David Murray: 10 helps on the Imprecatory Psalms

Taken from a mix of the latest Connected Kingdom podcast and his chapter on ‘Christian Cursing?’ in Sing a New Song, summarised here.

1. In the first gospel promise (Gen 3.14-15), God promises a curse on the serpent and his seed. Prayers in the psalms for God to curse are really a prayer for that first gospel promise to be fulfilled.

2. David was not a vindictive person – in fact he was a very forgiving character. So this is not not personal vindictiveness. The Bible portrays David as a merciful and gracious man who often prayed for his enemies. The imprecatory psalms he wrote, then, sprang not from a vindictive temper, but from a heart on fire for God’s glory.

3. The king represented God. God’s reputation was tied up with the king. Offending the king was offending God’s anointed. And David was God’s anointed in a particularly special, Christological way.

4. There are multiple NT quotations from the imprecatory psalms. 35, 69 and 109 are the most frequently quoted Psalms in NT after 2, 22, 110 and 118. So clearly the NT is not embarrassed about these psalms.

5. The NT has its own imprecations. Jesus himself pronounced curses on the Jewish leaders in Matthew 23. Also Gal 1.8-9 and famously 1 Cor 16.22: “If anyone has no love for the Lord, let him be accursed.”

6. The imprecatory psalms are based on the justice of God. The theme of the imprecatory psalms is that justice be done and the innocent righteous vindicated. Furthermore, the foundation of biblical justice was retribution: “an eye for an eye, a tooth for a tooth”—a principle to which the psalms often appeal (“Let the net that he hid ensnare him,” Ps. 35:8). If the idea of retributive justice is lost or devalued, then the imprecatory psalms will never be properly understood.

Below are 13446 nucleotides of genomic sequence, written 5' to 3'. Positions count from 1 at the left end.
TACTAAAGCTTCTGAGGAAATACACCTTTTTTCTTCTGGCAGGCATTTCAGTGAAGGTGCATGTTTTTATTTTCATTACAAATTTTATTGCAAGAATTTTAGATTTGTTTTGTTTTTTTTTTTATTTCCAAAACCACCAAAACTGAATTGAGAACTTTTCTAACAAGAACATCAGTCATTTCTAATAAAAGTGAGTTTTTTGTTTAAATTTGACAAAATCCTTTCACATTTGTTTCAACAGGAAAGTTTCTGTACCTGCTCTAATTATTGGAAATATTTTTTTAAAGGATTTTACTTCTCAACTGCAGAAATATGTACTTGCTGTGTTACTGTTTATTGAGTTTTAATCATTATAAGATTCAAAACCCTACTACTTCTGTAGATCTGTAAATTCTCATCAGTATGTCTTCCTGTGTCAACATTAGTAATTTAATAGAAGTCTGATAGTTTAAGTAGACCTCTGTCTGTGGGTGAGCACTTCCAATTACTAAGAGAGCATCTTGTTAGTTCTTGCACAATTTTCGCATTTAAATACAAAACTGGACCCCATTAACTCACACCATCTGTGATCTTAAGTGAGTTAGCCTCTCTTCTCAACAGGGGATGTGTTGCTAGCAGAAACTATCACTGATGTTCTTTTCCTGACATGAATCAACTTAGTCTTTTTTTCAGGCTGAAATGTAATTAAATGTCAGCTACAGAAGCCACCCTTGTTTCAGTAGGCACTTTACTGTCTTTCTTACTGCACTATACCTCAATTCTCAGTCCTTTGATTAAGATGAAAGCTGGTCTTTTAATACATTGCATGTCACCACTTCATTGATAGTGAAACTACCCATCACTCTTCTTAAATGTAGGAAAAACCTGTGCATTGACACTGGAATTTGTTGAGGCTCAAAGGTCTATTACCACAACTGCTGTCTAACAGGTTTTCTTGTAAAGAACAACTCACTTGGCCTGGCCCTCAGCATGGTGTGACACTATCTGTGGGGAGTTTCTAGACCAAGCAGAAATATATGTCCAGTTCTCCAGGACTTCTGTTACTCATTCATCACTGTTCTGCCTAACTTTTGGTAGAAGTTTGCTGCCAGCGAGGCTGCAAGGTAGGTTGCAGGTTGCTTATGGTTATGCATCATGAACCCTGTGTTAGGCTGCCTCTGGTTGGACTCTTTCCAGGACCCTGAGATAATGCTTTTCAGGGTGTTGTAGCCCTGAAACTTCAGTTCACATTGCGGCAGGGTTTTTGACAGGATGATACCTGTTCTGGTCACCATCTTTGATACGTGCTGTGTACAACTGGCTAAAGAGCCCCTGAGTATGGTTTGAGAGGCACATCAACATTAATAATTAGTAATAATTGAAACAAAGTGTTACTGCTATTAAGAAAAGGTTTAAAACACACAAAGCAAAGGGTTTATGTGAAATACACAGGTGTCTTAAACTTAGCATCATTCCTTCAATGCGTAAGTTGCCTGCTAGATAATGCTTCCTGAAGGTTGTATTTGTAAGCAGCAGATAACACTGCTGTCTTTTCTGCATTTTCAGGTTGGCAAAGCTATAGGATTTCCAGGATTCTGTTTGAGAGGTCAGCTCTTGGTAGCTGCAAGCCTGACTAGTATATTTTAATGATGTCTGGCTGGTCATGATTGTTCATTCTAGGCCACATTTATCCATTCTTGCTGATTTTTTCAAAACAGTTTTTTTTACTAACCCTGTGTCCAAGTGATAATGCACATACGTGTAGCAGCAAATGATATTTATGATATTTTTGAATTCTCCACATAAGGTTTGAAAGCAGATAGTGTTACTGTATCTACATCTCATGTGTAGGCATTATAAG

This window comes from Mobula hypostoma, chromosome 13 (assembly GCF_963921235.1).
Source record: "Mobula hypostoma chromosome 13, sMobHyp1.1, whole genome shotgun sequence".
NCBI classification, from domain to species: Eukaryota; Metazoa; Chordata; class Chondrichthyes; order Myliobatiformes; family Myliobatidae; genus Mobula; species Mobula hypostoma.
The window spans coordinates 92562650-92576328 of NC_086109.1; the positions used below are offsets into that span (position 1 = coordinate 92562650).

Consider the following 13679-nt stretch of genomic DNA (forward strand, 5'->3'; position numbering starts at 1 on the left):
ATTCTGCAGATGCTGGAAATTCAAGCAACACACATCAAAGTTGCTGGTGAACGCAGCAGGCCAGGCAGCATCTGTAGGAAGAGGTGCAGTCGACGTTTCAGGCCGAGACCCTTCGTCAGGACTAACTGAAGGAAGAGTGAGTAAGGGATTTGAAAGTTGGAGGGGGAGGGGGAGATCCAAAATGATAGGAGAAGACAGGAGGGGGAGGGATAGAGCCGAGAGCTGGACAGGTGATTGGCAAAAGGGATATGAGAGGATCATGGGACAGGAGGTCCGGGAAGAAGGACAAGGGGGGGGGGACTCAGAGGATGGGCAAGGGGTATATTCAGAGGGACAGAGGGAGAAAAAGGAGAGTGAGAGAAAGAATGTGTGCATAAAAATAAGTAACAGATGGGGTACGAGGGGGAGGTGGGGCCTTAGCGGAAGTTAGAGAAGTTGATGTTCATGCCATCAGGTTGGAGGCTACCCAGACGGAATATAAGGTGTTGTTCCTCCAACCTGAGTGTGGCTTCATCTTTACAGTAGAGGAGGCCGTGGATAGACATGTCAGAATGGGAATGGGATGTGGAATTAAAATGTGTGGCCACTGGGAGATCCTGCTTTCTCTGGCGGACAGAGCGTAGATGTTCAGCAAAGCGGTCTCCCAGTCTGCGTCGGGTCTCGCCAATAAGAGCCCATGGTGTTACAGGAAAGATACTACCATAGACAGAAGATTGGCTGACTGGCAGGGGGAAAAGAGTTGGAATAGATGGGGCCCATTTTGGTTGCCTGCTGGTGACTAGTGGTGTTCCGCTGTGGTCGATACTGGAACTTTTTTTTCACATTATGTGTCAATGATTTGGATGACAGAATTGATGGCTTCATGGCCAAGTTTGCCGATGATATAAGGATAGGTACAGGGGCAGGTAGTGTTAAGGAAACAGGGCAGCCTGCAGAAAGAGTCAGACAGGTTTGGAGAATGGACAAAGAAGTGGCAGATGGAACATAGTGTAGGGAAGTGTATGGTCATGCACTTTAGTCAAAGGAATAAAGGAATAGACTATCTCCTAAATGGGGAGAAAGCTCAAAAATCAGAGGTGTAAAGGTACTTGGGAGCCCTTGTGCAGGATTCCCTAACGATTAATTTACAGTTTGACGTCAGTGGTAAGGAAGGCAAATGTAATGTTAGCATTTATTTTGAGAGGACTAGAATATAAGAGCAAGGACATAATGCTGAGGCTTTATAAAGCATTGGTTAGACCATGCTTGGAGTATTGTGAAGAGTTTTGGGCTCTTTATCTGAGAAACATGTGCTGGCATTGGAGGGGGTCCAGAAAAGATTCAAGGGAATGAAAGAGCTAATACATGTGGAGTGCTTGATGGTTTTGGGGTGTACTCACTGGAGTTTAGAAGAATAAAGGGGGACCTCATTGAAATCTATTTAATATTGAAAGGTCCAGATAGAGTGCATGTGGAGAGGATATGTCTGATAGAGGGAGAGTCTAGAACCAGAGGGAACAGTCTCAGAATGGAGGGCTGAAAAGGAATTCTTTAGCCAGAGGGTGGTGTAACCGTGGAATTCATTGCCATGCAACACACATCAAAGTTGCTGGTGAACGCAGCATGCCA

7. The Psalmist is really praying “Thy kingdom come” – which involves not just the upbuilding of God’s kingdom, but the destroying of competing kingdoms. Preferably by conversion, but if not, by removal.

8. The eighth help is a reminder that “vengeance is the Lord’s.” To pray the imprecatory psalms is to deny one’s own right to vengeance and leave it to God’s wisdom. It’s hard in our context to relate right away to these psalms, since we live easily in a land with no imminent persecution. But God’s Kingdom is still at war, and these are war psalms.

9. An imprecatory prayer will often have the good of the sinner at its heart, because God will often use judgments to bring sinners to himself.

10. Finally, the imprecatory psalms point us to Christ, who at the end of time will return to punish the wicked and vindicate his people. Ultimately the imprecatory psalms will be answered and fulfilled in the return of Christ and the last judgment.